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Influencing the Task Scheduler from within a component

    Question

  • Hi all,

    in our C++ component we want to make sure that all tasks that are created there will be run sequentially. E.g. if the Javascript app issues two SQL statements to be run, the task for the second one shouldn't be performed until the first one has completed.

    Since it isn't really a continuation, we cannot chain these tasks using 'then' but also the whole Concurrency::Scheduler API isn't available in the component.

    Any tips how to achieve this behaviour? Essential we would need some kind of task queue. My next approach would be to try and create some Concurrency::task_handle, put them into a queue and process them one by one. But I don't know if or how I can convert task_handle into IAsyncAction to return it back to the main app.

    All the best

    Marcus

    Friday, July 20, 2012 4:06 PM

All replies

  • To clarify the scenario in question, you are wanting your C++ component to have the ability to receive concurrent requests, however only execute one at a time in a successive FIFO manner?

    There isn't a WinRT API for a private queue of work items. If this is the only point you can avoid the problem exposed by executing simultaneous work items, you would need to roll your own queue. I'm not sure a task would be an appropriate item to store in a queue. I'll see if I can get someone from the PPL team to chime in with their thoughts.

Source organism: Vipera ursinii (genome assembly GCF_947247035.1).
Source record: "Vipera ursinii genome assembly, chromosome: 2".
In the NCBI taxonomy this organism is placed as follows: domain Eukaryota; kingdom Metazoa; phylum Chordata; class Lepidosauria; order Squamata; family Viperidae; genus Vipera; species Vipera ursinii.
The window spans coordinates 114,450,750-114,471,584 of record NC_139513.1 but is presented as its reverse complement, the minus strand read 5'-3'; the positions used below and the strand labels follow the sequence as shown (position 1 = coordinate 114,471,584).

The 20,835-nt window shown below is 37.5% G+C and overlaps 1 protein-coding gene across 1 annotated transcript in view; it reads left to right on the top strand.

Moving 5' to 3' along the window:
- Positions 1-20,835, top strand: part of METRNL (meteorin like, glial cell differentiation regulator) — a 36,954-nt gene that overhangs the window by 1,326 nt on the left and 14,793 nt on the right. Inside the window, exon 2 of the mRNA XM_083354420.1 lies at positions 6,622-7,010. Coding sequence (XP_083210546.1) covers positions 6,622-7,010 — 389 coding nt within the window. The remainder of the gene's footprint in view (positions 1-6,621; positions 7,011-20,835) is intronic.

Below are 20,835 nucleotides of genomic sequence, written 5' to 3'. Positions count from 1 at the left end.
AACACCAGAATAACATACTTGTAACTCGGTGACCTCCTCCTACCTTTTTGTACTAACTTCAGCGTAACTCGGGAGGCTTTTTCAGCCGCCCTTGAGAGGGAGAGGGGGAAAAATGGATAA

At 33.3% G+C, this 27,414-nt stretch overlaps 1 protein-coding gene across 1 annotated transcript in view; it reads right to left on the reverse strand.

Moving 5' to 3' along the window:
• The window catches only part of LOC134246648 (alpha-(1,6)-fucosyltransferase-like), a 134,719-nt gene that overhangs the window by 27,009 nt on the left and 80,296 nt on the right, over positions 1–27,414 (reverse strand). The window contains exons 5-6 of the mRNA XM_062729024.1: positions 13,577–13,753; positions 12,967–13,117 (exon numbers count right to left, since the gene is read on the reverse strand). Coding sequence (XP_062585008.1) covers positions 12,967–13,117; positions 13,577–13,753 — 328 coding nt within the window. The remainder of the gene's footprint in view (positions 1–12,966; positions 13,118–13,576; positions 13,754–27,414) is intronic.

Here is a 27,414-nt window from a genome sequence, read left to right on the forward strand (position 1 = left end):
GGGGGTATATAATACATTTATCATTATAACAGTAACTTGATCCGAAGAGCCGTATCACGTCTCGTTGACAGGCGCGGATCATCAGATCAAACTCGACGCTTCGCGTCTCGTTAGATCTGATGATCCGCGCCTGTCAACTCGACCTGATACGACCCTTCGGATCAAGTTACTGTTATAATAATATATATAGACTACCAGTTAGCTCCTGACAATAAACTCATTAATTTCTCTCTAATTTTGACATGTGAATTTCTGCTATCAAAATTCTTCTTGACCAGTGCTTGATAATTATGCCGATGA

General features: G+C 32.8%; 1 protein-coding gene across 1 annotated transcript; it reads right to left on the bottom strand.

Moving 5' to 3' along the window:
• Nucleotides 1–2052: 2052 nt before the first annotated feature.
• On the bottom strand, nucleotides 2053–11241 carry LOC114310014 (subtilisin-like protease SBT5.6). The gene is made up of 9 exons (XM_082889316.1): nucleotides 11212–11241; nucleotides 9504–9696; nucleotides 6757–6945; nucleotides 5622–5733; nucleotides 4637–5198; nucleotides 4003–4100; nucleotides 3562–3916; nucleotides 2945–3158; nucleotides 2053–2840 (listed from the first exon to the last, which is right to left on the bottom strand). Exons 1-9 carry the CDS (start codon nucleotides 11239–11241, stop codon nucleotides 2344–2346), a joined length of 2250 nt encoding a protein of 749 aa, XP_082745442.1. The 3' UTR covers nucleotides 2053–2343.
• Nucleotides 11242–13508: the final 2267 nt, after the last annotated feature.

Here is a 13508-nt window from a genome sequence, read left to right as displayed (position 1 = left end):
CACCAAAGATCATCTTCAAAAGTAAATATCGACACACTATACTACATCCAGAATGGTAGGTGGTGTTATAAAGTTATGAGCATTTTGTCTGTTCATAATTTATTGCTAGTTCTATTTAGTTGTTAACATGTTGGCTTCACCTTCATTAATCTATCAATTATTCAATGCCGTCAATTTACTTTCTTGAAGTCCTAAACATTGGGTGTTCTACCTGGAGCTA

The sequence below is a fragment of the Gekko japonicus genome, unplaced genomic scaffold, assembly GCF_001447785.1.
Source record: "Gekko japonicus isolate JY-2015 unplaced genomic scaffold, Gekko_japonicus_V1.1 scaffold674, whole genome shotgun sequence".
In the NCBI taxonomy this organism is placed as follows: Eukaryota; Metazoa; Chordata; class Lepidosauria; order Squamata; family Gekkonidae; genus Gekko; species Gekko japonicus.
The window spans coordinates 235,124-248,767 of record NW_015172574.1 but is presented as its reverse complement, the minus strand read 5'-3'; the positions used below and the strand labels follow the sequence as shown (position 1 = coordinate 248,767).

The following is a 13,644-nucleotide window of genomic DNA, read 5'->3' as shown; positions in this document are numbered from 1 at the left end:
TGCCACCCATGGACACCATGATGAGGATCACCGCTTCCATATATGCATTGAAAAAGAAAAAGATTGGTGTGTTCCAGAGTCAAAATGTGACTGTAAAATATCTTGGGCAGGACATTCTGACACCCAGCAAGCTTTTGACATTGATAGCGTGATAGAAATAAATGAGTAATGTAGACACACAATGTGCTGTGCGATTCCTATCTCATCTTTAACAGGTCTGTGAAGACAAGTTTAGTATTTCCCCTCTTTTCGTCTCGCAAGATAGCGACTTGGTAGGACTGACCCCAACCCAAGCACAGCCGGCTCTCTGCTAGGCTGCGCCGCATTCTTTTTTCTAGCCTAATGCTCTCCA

David Lamb

    Monday, July 23, 2012 9:43 PM
    Moderator
  • Hi David,

    yes that's exactly the scenario. I thought about implementing my own queue but of course I still would want to return some IAsyncAction and IAsyncOperation back to the JavaScript so that the main thread can continue working while it has to wait for the database to process the request.

    An idea I had this morning was to keep a reference to the current/antecedent task on the database class and then wait() for it. But aside from the fact that this could wreak havoc with thread scheduling (as I understand the PPL could possibly open a lot of threads which all wait for one of the others, completely choking the thread pool), I found this quite cumbersome to do because the different methods return different types and IAsyncAction and IAsyncOperation don't have a common interface from which I could create a Concurrency:task to wait() on...

    So if someone from the PPL team could give their opinion on that matter, it would be greatly appreciated. In case you're interested, the code I'm talking about is open-sourced at https://github.com/doo/SQLite3-WinRT

    Best regards
    Marcus

    Edit: I tried keeping both IAsyncAction and IAsyncOperation in a struct and then waiting for the one which was set but ran into a COMException 0x80000018 : A delegate was assigned when not allowed. I'm not sure I fully understand why that happens but it looks like this approach isn't feasible after all.
    Tuesday, July 24, 2012 7:40 AM